Where reinforced metal articles of the type having a reinforcing member of diffusion bondable material lying between first and second sheet members of superplastically deformable and diffusion bondable metal are to be formed, a forming method according to a further aspect of the invention includes the steps of placing the reinforcing member between the two sheet members to form an assembly in which first regions of the two sheet members contact opposed regions of the reinforcing member, heating the assembly to the temperature range within which superplastic deformation and diffusion bonding can take place, urging the two sheet members toward the reinforcing member such that their first regions become diffusion bonded to it, superplastically deforming the two sheet members toward each other by gaseous pressure such that second regions of each, adjacent the respective first regions, are urged against the reinforcing member and third regions of each, adjacent the respective second regions, are urged to lie one against the other, the second regions of each sheet member regions becoming diffusion bonded to the reinforcing member and the third regions of each sheet member becoming diffusion bonded one to the other.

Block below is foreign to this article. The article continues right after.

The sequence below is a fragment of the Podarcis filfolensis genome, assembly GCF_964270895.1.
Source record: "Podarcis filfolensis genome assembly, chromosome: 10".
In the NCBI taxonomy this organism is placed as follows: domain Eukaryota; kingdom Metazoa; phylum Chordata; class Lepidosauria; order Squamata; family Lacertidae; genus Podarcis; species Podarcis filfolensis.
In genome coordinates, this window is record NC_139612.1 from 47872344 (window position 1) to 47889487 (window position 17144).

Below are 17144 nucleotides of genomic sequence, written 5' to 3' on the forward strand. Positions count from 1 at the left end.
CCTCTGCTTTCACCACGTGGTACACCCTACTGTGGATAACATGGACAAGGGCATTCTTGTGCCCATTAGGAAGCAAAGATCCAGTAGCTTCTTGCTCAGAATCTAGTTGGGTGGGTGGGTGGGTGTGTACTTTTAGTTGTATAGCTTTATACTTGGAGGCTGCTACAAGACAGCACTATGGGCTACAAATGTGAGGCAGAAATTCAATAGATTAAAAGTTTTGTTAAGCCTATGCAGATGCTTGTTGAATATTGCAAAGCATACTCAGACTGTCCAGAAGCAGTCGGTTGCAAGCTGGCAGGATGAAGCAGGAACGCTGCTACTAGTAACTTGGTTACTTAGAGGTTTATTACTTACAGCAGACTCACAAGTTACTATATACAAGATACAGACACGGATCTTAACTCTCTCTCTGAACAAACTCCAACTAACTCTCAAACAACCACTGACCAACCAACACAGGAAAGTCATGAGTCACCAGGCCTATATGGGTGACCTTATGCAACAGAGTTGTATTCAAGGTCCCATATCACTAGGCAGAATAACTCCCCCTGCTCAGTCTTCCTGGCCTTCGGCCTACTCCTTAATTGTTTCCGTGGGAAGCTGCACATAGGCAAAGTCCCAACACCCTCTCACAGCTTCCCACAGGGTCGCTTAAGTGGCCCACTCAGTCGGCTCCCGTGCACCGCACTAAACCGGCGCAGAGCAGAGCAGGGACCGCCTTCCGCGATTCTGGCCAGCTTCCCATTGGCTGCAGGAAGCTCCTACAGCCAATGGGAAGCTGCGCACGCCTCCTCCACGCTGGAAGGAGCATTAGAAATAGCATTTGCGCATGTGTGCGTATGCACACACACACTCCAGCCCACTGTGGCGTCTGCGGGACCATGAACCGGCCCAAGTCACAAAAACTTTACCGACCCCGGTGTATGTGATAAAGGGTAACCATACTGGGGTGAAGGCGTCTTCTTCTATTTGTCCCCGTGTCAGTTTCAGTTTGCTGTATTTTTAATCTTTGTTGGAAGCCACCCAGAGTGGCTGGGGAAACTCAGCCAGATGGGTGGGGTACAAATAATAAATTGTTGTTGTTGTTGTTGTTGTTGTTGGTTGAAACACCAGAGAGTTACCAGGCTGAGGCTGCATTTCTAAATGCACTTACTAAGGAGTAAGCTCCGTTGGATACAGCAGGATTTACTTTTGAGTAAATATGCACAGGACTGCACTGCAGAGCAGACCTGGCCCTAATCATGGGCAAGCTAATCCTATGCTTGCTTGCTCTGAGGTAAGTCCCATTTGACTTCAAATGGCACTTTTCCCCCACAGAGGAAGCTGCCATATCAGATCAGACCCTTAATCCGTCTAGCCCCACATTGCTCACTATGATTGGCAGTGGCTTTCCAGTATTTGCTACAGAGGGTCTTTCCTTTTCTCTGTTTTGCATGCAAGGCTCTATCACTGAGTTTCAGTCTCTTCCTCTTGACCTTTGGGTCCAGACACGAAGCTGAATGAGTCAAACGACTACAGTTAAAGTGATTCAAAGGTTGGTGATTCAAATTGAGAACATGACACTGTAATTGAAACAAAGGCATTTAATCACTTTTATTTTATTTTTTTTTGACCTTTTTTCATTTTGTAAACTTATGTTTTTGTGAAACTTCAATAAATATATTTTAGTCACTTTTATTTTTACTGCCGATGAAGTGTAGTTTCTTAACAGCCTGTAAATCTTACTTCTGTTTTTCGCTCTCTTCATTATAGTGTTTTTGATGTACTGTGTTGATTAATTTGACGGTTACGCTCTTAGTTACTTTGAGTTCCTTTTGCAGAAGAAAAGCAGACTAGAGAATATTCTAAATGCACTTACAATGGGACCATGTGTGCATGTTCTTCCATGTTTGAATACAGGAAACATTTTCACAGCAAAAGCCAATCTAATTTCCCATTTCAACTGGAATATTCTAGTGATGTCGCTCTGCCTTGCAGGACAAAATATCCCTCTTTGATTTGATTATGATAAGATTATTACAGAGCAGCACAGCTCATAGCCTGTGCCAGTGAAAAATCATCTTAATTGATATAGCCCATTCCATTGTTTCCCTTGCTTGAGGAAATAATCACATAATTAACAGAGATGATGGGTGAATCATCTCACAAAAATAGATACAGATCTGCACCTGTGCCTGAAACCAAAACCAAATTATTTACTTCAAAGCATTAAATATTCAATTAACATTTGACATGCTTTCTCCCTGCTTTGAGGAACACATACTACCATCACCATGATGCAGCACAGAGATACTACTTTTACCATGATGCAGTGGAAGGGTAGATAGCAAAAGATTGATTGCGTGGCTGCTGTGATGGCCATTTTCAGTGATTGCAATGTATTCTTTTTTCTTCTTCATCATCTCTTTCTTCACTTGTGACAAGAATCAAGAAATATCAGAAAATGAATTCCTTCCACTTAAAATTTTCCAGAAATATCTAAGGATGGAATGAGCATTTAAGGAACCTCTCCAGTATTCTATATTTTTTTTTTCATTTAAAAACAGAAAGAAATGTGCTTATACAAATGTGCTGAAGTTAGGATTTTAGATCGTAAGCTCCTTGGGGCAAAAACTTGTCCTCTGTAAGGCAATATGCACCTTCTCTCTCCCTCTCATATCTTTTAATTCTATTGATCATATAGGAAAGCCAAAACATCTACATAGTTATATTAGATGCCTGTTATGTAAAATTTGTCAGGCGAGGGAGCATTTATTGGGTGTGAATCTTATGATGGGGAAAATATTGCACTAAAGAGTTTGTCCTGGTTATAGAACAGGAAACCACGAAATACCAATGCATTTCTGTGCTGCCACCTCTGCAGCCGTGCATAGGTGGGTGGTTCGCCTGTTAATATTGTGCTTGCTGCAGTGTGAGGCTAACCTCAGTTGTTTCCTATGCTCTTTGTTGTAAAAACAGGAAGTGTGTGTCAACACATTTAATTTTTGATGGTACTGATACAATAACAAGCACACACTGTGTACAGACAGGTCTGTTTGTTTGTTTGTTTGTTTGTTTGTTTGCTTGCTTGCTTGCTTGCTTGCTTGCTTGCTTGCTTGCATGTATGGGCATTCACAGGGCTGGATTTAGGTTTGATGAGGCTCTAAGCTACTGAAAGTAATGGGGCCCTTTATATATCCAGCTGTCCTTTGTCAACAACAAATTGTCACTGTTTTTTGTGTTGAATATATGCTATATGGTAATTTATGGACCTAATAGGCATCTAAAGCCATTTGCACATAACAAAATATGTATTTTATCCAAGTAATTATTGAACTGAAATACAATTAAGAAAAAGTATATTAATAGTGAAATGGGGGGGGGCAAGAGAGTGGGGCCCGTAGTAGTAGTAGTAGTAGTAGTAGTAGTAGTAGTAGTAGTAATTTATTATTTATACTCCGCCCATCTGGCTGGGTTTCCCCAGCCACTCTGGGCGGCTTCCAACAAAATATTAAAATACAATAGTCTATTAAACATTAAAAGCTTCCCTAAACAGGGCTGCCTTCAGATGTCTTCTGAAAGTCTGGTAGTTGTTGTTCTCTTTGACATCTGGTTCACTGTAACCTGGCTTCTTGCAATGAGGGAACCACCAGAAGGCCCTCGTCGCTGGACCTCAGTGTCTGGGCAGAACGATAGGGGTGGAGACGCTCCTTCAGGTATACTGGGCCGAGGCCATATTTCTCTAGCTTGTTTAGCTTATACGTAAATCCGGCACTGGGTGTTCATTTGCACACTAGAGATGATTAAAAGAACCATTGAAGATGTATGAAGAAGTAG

Preferably the reinforcing member is in the form of a framework or lattice.
It will be appreciated that this invention is not limited to the forming of metal articles having two sheets of metal which is both superplastically deformable and diffusion bondable; some metals which are superplastically deformable are not susceptible to diffusion bonding (for example Aluminium). For such metals different forms of bonding must be employed.
Examples of possible forms of bonding are brazing, eutectic bonding, liquid phase bonding, or by means of a chemical adhesive or by mechanical locking. In the cases where a bonding metal is used to form the bond, this may be applied to a sheet to be bonded by any of the following processes:
Coating; application of a foil; electrolytic plating; vapour deposition; ion plating; ion sputtering; metal spraying; or plasma spray. The bonding metal may be an Aluminium alloy.
Where a chemical adhesive is employed, this may be a high temperature curing resin, for example polyimide adhesive.
FIGS. 1, 2 and 3 are diagrammatic representations in sequence of a method of forming a stiffened metal panel according to the invention;
FIG. 4 is a view of a formed panel; and